AO: As a camp counselor, I learned about the psychological and social challenges that can arise while working with youth. Often, I was around campers all day and even when exhausted, had to be careful with my words and actions so that I could set a good example for the campers to look up to. The following year, as a camp manager, I was pushed into new challenging roles that helped me to understand the different aspects of running a camp. The camp director was new the year I managed, so I was placed in a more challenging role being a support to the director. In this higher role, I wrote and submitted our entire camp safety manual, created a new scheduling system for the camp that I used to create the actual camp schedules each week. Additionally, I started and maintained a camp newsletter, served as a primary contact for parents during camp, and compiled a camp recipe book that has been in high demand for many years. Essentially, I now feel I have gained the skills necessary to open a camp of my own.
CJ: You are passionate about video editing and have produced promotional videos for a 3D printing shop in Vermont. What sparked this passion and how did you learn video editing skills?
AO: My passion for video editing goes back to when I was a kid. It all started when I was able to buy my first video camera and connect it to my father’s laptop. Around my senior year in high school, my parents gave me a Cannon HD camcorder, and my uncle bought me a laptop for college. This enabled me to begin working on small projects that explored new ways to edit videos. Ever since this experience, I have taken on more challenging projects that have pushed me to expand my editing skills. All of my video editing skills have been self-taught and all from the small and large projects I have completed over the years.
CJ: You taught yourself how to speak Spanish. What are your top three tips for learning a new language? Is there another language you plan on learning?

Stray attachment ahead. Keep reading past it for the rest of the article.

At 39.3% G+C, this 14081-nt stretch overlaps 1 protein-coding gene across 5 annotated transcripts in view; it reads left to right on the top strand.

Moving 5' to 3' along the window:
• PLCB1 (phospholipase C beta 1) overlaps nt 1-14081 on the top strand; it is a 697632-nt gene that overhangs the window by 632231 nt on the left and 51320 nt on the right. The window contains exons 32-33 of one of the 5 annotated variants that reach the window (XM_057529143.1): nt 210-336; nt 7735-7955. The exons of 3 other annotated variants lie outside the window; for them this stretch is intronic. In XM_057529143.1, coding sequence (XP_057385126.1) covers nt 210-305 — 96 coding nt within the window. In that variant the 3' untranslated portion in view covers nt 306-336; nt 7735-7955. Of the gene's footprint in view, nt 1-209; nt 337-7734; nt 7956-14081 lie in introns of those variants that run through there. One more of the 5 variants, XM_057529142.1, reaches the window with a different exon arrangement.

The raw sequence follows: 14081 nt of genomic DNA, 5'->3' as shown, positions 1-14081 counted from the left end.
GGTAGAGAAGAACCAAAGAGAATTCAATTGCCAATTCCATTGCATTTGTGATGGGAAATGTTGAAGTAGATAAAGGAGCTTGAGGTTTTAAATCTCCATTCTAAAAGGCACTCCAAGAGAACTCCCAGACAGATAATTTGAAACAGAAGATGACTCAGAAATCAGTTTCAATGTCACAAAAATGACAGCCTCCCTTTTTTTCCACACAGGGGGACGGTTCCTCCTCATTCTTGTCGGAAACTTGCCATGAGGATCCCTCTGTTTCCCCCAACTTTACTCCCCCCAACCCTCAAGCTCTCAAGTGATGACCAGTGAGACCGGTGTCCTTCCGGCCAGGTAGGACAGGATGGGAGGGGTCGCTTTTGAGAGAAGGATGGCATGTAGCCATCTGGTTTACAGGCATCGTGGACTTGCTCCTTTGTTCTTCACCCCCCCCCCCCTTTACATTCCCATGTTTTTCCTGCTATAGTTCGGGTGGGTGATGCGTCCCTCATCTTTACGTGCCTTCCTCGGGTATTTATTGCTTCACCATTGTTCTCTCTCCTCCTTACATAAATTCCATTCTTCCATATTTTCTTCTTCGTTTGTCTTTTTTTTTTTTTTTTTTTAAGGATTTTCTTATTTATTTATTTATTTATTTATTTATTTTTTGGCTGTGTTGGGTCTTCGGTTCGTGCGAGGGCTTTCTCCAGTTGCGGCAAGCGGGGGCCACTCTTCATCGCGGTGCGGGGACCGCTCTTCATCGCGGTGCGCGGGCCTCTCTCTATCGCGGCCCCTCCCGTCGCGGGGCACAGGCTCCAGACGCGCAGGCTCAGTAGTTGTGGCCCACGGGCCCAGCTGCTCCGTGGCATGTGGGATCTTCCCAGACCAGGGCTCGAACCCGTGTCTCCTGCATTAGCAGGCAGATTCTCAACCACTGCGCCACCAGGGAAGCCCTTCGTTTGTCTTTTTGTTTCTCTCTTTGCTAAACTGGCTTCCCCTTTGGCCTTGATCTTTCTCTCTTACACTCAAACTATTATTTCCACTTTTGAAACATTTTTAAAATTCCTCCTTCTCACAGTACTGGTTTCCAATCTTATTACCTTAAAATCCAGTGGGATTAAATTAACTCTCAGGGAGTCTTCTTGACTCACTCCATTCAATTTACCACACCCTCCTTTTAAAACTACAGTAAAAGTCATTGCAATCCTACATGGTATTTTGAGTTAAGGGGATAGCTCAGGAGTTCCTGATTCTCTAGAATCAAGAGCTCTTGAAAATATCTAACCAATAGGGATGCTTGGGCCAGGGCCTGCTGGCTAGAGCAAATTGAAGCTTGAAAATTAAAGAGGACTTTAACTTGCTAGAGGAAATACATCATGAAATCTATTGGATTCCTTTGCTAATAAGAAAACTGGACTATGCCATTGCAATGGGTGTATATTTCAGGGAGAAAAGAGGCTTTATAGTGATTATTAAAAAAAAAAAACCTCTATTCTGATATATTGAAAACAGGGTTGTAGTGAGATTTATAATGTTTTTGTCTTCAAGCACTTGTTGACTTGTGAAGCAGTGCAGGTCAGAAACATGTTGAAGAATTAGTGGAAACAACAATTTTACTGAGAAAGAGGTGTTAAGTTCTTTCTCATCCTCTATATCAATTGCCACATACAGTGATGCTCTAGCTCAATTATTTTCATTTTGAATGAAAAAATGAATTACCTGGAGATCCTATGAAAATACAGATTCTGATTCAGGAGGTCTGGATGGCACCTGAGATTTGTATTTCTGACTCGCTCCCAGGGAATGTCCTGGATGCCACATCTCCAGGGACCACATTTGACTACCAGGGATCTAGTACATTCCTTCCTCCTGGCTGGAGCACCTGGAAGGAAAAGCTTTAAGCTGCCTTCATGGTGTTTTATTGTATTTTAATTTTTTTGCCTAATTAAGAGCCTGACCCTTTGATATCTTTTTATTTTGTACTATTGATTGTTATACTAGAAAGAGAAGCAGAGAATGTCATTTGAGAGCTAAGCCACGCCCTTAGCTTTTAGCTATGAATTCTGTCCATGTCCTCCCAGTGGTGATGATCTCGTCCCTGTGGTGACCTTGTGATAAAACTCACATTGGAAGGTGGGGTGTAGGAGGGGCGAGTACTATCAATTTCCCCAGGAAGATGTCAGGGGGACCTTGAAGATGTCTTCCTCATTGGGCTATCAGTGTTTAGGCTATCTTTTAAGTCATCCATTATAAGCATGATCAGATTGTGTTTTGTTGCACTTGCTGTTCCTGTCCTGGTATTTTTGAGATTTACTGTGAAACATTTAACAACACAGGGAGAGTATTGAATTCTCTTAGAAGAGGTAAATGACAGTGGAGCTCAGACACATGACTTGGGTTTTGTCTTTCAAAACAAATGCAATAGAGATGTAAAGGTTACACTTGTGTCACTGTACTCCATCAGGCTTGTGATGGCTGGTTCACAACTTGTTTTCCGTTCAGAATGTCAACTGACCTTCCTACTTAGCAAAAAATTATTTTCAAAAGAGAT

- Immerse yourself in a country where they only speak the language you are trying to learn.
- Read news articles or listen to songs of interest in the language.
- Most importantly, be consistent!
I do plan on learning Japanese and already have a computer program called Human Japanese that I plan on using.
CJ: What is an area, either personal or professional, that you are working to improve in and how?
AO: I am working on improving my health by transitioning to a totally raw mostly fruit diet and practicing regular yoga. Additionally, I am reading books about the fruitarian diet, and journaling everyday to help myself reflect on my day-to-day life.
CJ: Having a loaded schedule can sometimes be overwhelming. What do you do when you’re having a bad day and need to unwind or reset?
AO: My trick is simple, I rely heavily on my ability to be optimistic and always be able to find the positive in any situation. Almost always I am able to pause and just do a simple reflection and feel better. Additionally, I will find myself eating something special that I don’t always eat, but that is still in line with my diet.
CJ: What advice would you give your 15-year-old self?
AO: There is no time like now to do whatever your heart desires. Answers and opportunities can often be found simply by networking. Every person is a human so don’t be afraid to interact, reach out, and make new connections.
Image: Andrew O’Neill